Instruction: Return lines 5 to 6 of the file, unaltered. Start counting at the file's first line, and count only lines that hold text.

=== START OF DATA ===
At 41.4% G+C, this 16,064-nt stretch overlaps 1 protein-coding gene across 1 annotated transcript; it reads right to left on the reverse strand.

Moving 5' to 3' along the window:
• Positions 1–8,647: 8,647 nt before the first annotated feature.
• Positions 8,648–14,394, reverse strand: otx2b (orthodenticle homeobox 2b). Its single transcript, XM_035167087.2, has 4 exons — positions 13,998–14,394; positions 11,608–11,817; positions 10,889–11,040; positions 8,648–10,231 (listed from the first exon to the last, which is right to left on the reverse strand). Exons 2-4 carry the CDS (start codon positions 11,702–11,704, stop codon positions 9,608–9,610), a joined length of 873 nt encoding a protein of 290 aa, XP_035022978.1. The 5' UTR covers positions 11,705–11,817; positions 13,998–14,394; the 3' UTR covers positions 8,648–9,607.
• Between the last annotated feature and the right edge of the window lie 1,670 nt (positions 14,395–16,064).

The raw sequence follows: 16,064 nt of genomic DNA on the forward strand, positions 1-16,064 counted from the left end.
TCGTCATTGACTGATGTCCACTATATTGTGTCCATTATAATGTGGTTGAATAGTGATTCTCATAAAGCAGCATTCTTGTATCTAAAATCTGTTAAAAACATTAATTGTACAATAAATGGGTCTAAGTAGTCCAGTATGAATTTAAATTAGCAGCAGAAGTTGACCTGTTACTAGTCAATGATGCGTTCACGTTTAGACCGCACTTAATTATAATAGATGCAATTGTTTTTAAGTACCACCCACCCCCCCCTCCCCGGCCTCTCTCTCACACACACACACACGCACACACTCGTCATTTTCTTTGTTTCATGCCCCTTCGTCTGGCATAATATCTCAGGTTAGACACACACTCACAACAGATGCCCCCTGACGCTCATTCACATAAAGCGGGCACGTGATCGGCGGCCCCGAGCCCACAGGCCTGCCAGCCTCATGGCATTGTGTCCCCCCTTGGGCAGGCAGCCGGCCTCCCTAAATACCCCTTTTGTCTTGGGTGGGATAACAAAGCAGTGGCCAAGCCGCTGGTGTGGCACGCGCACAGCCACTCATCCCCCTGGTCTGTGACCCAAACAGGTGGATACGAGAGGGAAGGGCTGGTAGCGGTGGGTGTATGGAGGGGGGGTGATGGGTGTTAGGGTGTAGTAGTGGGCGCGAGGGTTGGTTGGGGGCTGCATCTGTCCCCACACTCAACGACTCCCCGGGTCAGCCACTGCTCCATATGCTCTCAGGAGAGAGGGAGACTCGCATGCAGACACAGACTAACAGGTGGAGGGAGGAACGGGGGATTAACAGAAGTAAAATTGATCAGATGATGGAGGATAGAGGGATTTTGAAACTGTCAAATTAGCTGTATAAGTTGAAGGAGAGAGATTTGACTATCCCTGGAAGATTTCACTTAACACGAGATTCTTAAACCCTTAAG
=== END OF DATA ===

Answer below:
• Between the last annotated feature and the right edge of the window lie 1,670 nt (positions 14,395–16,064).

The raw sequence follows: 16,064 nt of genomic DNA on the forward strand, positions 1-16,064 counted from the left end.